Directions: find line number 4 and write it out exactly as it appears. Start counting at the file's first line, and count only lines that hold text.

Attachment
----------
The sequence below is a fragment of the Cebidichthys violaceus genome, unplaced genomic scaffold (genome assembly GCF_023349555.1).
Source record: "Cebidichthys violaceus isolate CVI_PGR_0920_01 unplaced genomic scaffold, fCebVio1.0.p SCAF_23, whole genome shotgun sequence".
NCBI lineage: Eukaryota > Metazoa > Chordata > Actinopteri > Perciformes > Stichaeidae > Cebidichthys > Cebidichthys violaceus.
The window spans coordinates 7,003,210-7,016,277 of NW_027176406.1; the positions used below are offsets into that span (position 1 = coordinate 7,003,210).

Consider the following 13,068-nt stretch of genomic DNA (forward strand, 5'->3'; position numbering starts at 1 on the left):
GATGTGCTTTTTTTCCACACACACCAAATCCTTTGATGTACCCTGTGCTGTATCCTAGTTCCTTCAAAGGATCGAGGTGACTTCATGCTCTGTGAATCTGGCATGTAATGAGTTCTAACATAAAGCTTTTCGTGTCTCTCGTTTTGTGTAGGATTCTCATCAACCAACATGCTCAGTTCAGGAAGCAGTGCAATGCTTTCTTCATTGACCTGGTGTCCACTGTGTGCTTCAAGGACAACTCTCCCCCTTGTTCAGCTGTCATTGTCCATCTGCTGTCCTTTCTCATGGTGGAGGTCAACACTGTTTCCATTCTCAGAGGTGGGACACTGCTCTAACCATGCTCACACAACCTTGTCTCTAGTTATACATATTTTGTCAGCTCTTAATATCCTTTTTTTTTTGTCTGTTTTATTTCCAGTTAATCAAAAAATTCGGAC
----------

The window spans coordinates 7,003,210-7,016,277 of NW_027176406.1; the positions used below are offsets into that span (position 1 = coordinate 7,003,210).